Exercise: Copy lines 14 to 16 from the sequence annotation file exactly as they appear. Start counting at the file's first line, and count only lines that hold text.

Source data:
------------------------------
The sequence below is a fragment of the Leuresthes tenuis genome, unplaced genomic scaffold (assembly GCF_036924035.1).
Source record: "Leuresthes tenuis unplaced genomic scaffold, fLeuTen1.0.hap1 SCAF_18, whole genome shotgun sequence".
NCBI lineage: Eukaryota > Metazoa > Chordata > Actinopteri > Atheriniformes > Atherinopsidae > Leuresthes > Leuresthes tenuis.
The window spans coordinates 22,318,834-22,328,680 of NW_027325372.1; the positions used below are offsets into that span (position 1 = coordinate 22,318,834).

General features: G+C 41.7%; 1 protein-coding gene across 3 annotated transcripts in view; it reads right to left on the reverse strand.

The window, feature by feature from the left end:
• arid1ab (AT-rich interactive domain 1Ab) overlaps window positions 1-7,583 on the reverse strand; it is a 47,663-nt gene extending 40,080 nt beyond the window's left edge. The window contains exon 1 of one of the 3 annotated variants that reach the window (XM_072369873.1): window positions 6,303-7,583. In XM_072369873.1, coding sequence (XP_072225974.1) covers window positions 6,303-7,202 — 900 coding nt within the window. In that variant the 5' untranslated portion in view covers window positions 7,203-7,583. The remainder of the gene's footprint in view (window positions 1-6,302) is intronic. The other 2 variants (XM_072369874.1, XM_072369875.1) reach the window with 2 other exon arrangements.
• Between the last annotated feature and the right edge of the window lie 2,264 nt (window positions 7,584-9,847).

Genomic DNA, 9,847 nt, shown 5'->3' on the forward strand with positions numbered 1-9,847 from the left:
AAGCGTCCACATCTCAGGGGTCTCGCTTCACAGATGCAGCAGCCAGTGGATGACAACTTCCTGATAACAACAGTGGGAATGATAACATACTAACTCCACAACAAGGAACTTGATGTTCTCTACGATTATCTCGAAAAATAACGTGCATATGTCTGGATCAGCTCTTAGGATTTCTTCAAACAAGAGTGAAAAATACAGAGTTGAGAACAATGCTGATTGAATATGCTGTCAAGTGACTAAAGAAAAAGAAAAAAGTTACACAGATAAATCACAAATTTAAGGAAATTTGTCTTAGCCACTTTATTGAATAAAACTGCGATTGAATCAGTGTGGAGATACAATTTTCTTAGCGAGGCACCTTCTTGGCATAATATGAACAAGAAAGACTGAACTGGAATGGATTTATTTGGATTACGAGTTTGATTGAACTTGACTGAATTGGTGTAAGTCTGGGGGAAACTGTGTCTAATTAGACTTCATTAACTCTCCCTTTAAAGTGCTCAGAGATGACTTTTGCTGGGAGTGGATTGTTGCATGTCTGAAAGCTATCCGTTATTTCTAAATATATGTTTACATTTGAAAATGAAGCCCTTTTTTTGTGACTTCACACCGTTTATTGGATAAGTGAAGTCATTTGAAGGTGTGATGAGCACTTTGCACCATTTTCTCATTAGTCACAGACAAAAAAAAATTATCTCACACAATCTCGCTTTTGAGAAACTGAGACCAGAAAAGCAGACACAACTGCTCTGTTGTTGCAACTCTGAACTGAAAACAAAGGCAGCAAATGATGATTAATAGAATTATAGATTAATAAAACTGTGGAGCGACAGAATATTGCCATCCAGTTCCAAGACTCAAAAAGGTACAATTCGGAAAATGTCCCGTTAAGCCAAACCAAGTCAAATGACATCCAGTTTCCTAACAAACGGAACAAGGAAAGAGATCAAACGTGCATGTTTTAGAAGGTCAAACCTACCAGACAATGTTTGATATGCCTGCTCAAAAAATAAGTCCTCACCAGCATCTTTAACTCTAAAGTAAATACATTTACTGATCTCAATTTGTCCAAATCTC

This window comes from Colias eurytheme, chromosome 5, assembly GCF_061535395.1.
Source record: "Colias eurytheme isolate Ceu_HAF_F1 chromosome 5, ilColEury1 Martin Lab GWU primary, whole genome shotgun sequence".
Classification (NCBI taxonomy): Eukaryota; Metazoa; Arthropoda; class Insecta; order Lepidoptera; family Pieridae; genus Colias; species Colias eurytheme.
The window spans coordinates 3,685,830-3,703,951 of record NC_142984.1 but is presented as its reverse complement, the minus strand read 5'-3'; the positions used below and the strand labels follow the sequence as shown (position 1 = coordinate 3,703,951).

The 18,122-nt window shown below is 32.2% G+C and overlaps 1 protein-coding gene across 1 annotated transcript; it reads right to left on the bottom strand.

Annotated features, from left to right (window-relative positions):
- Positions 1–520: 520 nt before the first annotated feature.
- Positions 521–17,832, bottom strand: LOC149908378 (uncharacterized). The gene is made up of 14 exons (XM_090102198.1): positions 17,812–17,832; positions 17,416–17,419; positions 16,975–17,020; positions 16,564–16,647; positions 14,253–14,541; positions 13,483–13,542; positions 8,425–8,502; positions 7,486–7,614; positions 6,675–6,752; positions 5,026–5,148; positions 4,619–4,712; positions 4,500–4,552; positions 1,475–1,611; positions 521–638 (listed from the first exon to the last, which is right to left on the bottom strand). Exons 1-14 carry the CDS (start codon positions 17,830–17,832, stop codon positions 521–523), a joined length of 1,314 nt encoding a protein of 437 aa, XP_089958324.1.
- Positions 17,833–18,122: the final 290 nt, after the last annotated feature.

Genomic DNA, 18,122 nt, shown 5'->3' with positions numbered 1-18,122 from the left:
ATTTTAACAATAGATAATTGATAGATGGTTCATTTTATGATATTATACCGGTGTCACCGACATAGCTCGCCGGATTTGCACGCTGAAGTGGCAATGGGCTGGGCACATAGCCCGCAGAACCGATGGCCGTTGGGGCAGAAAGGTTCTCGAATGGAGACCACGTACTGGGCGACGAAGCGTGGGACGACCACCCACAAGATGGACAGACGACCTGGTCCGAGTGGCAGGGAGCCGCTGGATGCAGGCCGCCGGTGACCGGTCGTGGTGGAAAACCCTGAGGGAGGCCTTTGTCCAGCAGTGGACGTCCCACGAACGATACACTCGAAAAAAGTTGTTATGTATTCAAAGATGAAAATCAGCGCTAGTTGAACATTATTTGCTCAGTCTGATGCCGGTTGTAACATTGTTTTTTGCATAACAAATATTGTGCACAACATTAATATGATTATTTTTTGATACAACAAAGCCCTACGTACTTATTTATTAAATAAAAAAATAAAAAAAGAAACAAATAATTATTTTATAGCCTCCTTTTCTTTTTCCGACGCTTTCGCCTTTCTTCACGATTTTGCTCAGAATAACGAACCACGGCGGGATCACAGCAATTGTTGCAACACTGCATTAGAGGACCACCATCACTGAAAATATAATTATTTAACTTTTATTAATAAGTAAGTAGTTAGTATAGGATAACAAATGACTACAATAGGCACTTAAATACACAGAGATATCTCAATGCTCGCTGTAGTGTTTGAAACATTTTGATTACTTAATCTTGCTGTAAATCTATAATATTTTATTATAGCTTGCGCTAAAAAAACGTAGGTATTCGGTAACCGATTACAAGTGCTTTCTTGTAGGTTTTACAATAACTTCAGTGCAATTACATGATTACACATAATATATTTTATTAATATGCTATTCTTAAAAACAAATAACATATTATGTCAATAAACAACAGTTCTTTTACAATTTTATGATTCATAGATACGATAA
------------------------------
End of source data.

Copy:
The window spans coordinates 3,685,830-3,703,951 of record NC_142984.1 but is presented as its reverse complement, the minus strand read 5'-3'; the positions used below and the strand labels follow the sequence as shown (position 1 = coordinate 3,703,951).

The 18,122-nt window shown below is 32.2% G+C and overlaps 1 protein-coding gene across 1 annotated transcript; it reads right to left on the bottom strand.

Annotated features, from left to right (window-relative positions):